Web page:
I think a different analogy might have made this work better. Frankly, an IT consultancy and a corporate environment are simply different sides of the same coin; both are businesses and one just happens to focus on helping others use technology (whereas, the "business" at which I work has education as a work product. Unfortunately, your analogy came across as a little arrogant (you know I like you, Erik! I struggled to find a good word in place of arrogant and, well, failed!).
I actually do quite a bit of consulting (and more all the time) on the side and also manage a small IT shop every day. As I perused your list of single day activities, I recognized the pattern and not just for me, but for my staff and many of my counterparts in small organizations - we all have to make major mind shifts throughout the day since we have few staff to support big stuff. Honestly, I think a lot of it is about breadth and depth in the organization. The more people you have and the larger you are, the more you can afford to keep skills sets narrow but deep. For smaller orgs, the portfolio is not that dissimilar from larger orgs, but there are fewer people, necessitating a broader skill set. Of course, the skills may not be as deep. Honestly, I think this is why some larger organizations have trouble bringing things together sometimes; many of the staff are so pigeonholed that it's tough to pull out of that and see the bigger picture.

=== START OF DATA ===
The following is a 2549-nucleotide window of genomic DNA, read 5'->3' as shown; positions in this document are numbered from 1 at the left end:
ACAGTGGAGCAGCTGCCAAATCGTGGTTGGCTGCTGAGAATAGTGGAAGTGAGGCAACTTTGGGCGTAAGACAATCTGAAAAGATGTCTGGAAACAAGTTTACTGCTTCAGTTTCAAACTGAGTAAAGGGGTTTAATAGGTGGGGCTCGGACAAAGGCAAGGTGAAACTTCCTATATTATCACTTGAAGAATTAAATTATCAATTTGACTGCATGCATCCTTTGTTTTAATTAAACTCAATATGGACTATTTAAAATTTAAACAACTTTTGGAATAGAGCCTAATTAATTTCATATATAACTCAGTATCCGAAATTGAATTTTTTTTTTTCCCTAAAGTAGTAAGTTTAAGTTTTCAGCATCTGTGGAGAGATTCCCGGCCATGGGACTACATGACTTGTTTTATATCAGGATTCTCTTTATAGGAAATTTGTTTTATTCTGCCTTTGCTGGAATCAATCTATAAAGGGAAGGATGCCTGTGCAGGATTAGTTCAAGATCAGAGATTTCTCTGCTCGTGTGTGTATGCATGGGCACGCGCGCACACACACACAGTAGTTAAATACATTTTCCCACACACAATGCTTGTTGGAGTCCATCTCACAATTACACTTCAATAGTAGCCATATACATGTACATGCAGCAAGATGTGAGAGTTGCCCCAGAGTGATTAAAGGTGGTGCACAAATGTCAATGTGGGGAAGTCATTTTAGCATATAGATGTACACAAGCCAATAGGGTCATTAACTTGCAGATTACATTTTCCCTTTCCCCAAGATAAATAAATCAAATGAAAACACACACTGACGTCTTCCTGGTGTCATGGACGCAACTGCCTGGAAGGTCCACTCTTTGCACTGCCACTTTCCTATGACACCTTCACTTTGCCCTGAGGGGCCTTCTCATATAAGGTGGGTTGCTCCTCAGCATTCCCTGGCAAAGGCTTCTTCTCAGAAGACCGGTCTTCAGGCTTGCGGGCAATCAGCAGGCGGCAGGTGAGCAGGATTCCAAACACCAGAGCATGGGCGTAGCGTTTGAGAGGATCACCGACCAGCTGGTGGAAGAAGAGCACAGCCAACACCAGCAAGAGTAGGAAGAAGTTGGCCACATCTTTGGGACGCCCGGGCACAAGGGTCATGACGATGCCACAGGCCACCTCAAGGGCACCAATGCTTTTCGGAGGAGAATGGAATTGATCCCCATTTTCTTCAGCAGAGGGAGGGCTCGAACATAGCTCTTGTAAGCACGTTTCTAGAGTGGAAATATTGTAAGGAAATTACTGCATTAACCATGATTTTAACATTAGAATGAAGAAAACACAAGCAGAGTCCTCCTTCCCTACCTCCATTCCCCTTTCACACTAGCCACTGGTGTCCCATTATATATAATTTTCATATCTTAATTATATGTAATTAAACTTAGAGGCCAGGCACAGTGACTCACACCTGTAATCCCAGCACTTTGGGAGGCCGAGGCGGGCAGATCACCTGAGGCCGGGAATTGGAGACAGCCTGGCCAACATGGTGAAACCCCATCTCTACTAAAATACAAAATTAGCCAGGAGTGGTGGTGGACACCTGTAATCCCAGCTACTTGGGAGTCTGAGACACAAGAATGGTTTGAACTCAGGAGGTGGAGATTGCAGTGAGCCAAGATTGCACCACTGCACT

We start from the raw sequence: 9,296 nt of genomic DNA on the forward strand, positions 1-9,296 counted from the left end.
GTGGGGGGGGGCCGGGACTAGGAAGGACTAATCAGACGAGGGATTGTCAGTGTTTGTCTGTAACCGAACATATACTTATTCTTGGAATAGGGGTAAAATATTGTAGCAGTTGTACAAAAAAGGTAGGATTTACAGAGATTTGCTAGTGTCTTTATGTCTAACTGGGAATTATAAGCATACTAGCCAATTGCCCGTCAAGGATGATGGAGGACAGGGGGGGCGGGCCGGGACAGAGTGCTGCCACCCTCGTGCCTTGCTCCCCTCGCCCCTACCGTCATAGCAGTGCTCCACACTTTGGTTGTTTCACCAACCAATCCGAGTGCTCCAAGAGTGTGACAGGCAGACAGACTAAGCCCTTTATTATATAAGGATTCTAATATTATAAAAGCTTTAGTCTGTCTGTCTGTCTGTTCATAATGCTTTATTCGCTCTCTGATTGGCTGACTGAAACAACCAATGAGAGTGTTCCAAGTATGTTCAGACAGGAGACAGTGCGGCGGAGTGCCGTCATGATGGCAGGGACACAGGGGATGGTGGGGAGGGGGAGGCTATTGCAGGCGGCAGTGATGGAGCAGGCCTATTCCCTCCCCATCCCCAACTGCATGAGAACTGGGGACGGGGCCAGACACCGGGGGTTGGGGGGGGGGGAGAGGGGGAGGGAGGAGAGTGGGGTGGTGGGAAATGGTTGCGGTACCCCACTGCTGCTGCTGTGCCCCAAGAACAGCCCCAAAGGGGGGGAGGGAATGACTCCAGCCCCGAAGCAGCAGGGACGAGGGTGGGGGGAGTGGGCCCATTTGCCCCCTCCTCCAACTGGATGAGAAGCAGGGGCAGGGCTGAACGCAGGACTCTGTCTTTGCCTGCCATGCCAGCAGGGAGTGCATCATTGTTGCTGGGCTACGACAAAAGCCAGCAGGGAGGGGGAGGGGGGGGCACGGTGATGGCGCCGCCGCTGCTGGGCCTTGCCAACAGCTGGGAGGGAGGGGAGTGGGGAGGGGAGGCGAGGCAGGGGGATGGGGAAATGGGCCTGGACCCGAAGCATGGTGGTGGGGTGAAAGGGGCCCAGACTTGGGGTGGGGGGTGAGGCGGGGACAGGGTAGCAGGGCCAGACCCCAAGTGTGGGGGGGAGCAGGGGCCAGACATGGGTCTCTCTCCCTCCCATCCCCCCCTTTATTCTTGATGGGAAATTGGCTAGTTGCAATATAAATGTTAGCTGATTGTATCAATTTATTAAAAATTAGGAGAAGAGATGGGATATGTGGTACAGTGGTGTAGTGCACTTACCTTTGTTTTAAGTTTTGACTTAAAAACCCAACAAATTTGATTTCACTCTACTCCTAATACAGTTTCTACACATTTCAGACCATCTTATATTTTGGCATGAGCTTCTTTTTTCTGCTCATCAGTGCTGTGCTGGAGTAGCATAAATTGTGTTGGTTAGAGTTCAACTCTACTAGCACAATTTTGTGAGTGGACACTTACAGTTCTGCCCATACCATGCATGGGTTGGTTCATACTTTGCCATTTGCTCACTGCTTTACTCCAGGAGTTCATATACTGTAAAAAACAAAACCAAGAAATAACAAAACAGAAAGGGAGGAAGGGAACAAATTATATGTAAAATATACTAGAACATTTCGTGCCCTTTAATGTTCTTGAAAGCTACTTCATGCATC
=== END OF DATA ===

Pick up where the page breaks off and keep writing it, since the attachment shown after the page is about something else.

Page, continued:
The primary difference as I see it is the number of bosses and the level of engagement. When I do a consulting gig, I do my thing and get out. In my day job, I'm have to reap what I sow. I'm stuck with it. That's a very different support pattern and requires no less skill. It simply requires different skills. When I do consulting, I report to a different person for each gig.
I think I understand what you're trying to say but found the analogy a little off-putting. Yeah, I took it a bit personally but mostly because I'm not sure it's 100% on target.
I sincerely hope my message isn't construed as an attack; it's certainly not!
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